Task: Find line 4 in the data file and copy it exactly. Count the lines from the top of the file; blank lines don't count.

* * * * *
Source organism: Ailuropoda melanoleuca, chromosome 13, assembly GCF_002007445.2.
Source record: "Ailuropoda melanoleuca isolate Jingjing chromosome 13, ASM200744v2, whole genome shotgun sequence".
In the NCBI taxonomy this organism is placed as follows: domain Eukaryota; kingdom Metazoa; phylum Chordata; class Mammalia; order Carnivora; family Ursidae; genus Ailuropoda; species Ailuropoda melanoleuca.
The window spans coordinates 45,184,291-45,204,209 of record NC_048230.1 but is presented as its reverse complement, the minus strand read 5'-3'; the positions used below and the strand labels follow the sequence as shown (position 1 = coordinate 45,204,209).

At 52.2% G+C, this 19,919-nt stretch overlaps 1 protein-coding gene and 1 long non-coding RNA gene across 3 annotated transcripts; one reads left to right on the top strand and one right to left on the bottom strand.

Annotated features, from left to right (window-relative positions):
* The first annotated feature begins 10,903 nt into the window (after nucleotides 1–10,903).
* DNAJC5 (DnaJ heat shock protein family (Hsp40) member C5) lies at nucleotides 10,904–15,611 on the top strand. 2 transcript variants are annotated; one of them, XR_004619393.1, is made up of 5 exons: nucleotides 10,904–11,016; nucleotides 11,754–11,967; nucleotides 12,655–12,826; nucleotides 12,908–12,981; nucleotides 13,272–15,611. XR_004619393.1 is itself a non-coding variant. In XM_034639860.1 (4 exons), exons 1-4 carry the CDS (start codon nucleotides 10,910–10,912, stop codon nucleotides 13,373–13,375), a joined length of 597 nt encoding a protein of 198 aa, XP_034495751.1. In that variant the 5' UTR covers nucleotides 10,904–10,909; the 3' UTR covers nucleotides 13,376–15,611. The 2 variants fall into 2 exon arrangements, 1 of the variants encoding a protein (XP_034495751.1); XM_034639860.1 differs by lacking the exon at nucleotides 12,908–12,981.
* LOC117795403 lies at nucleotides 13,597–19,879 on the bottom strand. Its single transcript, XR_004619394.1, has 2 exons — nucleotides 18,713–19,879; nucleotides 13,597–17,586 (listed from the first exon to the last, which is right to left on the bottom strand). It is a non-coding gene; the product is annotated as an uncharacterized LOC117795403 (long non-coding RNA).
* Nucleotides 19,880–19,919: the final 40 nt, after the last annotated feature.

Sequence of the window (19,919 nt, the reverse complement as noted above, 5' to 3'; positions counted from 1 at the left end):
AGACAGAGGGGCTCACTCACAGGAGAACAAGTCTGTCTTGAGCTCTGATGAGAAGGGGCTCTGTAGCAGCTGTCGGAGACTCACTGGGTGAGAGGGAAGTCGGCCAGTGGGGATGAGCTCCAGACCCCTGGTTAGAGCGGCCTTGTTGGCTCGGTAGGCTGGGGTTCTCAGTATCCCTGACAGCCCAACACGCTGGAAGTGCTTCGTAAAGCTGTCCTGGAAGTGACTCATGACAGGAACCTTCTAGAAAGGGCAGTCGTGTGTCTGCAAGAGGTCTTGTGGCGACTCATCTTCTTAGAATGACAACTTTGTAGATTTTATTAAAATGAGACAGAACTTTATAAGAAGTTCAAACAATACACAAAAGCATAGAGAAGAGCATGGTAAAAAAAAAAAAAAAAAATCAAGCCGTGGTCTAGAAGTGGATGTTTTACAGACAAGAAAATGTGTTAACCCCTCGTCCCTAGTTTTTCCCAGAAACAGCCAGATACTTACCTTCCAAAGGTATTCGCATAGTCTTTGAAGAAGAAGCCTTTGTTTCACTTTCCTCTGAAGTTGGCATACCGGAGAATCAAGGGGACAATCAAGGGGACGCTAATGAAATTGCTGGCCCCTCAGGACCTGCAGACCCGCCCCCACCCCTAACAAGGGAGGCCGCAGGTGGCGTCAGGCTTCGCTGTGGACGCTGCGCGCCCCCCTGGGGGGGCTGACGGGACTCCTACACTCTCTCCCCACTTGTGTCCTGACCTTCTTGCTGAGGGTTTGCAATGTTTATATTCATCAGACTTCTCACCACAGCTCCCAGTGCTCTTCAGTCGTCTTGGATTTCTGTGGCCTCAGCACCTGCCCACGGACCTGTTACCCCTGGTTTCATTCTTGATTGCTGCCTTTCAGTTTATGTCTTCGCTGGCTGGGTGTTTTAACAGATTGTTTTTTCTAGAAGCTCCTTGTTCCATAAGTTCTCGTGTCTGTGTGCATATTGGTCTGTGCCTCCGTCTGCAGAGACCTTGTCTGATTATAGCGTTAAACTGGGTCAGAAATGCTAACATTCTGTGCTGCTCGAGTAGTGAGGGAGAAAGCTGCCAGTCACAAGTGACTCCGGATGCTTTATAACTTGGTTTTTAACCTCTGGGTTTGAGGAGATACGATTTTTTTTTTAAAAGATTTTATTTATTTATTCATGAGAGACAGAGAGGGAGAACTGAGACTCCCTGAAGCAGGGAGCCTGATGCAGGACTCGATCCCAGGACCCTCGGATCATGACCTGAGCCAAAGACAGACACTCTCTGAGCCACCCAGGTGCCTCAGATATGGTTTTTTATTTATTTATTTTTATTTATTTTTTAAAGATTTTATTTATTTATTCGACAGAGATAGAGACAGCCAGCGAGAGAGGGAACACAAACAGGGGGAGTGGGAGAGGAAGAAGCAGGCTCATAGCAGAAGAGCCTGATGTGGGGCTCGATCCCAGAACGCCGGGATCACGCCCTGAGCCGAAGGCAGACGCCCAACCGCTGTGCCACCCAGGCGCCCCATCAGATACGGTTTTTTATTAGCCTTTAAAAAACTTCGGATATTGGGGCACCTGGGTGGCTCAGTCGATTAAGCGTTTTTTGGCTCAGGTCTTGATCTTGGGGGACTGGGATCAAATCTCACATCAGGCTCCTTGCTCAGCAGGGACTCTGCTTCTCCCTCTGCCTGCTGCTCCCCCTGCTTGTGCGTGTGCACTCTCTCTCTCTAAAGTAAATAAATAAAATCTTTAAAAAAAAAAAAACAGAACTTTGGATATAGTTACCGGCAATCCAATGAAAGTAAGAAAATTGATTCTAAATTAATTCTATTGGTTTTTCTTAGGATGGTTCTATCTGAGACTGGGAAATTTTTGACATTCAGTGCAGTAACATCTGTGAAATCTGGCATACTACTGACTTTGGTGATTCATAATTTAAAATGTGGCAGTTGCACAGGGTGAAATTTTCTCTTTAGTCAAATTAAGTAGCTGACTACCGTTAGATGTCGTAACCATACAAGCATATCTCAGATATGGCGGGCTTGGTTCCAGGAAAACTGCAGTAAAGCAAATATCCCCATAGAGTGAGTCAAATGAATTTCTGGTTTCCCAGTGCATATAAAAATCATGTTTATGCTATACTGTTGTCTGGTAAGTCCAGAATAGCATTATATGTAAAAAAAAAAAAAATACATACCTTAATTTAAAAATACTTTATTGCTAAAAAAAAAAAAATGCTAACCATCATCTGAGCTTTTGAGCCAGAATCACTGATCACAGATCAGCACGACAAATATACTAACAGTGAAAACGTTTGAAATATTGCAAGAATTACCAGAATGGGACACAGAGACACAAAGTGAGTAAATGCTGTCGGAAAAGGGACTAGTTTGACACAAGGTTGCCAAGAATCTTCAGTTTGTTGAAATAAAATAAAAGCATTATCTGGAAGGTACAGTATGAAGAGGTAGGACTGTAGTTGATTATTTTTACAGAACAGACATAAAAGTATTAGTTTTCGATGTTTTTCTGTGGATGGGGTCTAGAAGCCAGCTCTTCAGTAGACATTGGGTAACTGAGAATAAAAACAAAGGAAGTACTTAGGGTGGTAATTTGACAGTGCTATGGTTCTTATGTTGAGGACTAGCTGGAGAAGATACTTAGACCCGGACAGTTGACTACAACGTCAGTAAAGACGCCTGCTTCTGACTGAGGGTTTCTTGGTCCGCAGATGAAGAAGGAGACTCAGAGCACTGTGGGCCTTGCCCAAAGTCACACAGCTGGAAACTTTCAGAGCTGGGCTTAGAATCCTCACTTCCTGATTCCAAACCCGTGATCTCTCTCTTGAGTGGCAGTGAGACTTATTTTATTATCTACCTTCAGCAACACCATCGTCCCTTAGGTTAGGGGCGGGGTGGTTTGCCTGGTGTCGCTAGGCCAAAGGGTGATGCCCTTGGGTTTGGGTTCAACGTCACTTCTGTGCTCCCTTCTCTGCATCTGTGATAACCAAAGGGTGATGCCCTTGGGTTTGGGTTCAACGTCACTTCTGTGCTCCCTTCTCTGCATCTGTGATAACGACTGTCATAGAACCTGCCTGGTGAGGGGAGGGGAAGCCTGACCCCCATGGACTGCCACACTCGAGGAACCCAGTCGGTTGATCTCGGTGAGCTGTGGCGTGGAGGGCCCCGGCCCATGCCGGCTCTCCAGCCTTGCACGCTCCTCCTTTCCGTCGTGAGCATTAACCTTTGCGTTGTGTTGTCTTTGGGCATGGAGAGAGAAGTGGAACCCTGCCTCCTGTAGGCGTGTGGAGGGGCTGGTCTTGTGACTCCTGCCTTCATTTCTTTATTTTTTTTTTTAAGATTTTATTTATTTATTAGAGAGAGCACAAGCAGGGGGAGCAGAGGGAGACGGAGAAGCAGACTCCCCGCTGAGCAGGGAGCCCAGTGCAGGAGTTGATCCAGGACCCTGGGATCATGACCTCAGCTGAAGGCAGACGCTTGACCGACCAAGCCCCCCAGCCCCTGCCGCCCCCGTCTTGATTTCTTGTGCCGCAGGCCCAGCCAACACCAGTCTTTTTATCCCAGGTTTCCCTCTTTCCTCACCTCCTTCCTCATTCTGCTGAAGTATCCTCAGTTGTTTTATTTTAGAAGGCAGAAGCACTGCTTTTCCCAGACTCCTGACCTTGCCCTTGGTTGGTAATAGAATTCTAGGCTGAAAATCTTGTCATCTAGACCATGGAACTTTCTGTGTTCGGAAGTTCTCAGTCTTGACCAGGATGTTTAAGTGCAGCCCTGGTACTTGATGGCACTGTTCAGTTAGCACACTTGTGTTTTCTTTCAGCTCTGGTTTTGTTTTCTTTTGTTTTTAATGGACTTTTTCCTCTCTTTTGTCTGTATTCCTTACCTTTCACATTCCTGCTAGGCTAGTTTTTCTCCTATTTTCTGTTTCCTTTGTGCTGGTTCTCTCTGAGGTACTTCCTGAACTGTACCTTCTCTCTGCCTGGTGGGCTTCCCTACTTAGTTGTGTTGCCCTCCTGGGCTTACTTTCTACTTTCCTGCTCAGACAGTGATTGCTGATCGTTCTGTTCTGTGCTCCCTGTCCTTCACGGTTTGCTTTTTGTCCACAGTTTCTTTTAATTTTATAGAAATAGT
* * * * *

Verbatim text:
The window spans coordinates 45,184,291-45,204,209 of record NC_048230.1 but is presented as its reverse complement, the minus strand read 5'-3'; the positions used below and the strand labels follow the sequence as shown (position 1 = coordinate 45,204,209).